Cybersecurity and data privacy litigation typically involves very limited (if any) injuries to individual plaintiffs. The outcome of a class certification motion consequently can determine whether the litigation can be resolved in a reasonable manner. Plaintiffs' counsel typically try to plead complaints in a manner that minimizes any significant differences in the circumstances and interests of the various members of the putative class.

However, an effective motion to dismiss can lead a court to ask a plaintiff to replead a complaint in a manner that brings to light factors that should make it less susceptible to class treatment. And in any event, a company should be prepared to oppose class certification as appropriate, including if numerous individual inquiries would be necessary in light of the unique claims of individual class members. Significantly, this includes being ready to explain why certification of common issues—leaving individualized issues for subsequent resolution—is not appropriate.

How Does Existing Case Law Apply to New Technologies?

Companies facing cybersecurity and data privacy litigation often must apply old doctrines to new technologies. An innovative technology may raise new questions about a consumer's expectation of privacy, for example, or force consideration of how principles developed in data breach litigation should or should not apply to threats involving the Internet of Things. Here, again, companies must think strategically. The decision whether to draw analogies to other technologies—and if so, which technologies— could affect a company long after an individual litigation.

What Are the Collateral Risks of Litigation?

Litigation presents not only direct risks but also collateral risks, whether of regulatory or congressional scrutiny, reputational harm or additional follow-on litigation. A frank assessment of these collateral risks can sometimes argue in favor of prompt settlement (which can be facilitated by a clear presentation of the many legal hurdles facing a plaintiff); in other circumstances, the answer may be to fight back even more vigorously. Whatever the answer, a company will benefit from looking at cybersecurity and data privacy litigation in the context of the broader risk landscape.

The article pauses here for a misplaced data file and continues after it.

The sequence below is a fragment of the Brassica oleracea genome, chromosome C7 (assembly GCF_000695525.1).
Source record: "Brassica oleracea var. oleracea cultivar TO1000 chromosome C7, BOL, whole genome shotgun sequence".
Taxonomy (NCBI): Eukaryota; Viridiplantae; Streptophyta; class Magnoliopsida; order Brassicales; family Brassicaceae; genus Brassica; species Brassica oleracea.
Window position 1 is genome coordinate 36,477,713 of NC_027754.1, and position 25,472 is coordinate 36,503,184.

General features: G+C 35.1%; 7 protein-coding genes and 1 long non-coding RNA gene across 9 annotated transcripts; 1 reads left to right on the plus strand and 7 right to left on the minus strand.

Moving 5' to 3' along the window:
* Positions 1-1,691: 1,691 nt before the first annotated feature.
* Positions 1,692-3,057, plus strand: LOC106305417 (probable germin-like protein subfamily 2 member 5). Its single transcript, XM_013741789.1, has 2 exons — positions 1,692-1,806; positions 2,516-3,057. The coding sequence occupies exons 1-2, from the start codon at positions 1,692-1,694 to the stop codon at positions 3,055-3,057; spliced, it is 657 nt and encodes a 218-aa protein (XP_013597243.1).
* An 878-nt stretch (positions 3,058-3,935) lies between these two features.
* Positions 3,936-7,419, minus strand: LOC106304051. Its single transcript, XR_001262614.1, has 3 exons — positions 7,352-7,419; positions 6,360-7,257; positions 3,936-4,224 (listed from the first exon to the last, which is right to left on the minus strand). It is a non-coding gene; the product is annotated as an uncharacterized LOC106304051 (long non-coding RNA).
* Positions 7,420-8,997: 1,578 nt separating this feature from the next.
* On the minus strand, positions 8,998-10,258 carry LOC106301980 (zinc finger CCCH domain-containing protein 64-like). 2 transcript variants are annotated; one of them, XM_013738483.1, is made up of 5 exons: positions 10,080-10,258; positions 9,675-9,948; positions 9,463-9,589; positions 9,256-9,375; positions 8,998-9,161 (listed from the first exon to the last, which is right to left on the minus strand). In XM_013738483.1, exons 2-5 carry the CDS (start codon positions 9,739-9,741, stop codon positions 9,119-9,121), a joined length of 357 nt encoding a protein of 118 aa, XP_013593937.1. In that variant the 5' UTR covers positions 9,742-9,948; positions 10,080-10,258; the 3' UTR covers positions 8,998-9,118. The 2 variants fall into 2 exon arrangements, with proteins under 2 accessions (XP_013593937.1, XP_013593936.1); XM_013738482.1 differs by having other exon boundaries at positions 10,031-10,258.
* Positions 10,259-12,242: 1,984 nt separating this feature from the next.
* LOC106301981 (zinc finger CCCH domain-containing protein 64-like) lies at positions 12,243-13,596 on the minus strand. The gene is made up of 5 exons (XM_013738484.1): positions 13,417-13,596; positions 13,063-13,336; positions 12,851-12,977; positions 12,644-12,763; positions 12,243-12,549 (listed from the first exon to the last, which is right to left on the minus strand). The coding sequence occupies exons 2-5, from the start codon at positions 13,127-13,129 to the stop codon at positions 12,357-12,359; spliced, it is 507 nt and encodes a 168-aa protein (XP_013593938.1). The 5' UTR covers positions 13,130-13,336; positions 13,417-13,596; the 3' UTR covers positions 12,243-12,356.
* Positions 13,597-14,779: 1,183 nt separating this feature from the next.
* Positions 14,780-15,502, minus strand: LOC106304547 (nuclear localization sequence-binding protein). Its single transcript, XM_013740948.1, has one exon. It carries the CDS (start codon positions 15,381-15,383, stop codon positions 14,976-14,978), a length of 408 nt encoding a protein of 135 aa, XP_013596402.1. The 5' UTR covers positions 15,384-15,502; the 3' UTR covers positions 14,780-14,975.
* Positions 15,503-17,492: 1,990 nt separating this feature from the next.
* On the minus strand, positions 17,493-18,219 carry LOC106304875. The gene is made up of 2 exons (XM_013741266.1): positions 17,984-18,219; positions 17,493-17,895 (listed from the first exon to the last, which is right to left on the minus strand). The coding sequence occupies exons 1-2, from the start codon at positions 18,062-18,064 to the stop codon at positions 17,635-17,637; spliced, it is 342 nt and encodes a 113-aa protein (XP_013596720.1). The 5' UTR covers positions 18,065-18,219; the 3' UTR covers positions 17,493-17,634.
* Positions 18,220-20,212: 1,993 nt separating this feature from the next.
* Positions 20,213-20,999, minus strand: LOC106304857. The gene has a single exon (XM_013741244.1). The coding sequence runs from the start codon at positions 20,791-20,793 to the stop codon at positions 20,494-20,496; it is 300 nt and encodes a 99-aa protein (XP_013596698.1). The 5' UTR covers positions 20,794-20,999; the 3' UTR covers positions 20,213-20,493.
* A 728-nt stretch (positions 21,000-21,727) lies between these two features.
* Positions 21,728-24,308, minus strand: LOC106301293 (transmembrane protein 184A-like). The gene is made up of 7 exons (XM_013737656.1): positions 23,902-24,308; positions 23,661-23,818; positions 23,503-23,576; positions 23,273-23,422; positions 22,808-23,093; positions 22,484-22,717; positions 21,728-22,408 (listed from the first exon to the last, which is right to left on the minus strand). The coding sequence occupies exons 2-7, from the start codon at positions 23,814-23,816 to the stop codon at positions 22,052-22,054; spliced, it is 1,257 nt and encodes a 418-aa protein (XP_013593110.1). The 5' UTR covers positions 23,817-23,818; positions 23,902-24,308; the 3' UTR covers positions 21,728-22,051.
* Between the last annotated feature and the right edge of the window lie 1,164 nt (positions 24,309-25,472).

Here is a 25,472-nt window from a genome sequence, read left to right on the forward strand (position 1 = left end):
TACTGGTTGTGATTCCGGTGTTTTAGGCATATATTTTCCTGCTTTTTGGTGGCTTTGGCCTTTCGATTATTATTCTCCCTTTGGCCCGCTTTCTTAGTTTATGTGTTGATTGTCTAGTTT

* * * * *

The best litigation strategy in any cybersecurity or data privacy case will depend on many factors. Asking the five questions above, however, will help a general counsel build an effective strategy for both resolving the present litigation favorably and mitigating future litigation risks.

Originally published on 31 October 2016

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Mayer Brown is a global legal services provider comprising legal practices that are separate entities (the "Mayer Brown Practices"). The Mayer Brown Practices are: Mayer Brown LLP and Mayer Brown Europe – Brussels LLP, both limited liability partnerships established in Illinois USA; Mayer Brown International LLP, a limited liability partnership incorporated in England and Wales (authorized and regulated by the Solicitors Regulation Authority and registered in England and Wales number OC 303359); Mayer Brown, a SELAS established in France; Mayer Brown JSM, a Hong Kong partnership and its associated entities in Asia; and Tauil & Chequer Advogados, a Brazilian law partnership with which Mayer Brown is associated. "Mayer Brown" and the Mayer Brown logo are the trademarks of the Mayer Brown Practices in their respective jurisdictions.

© Copyright 2016. The Mayer Brown Practices. All rights reserved.

This Mayer Brown article provides information and comments on legal issues and developments of interest. The foregoing is not a comprehensive treatment of the subject matter covered and is not intended to provide legal advice. Readers should seek specific legal advice before taking any action with respect to the matters discussed herein.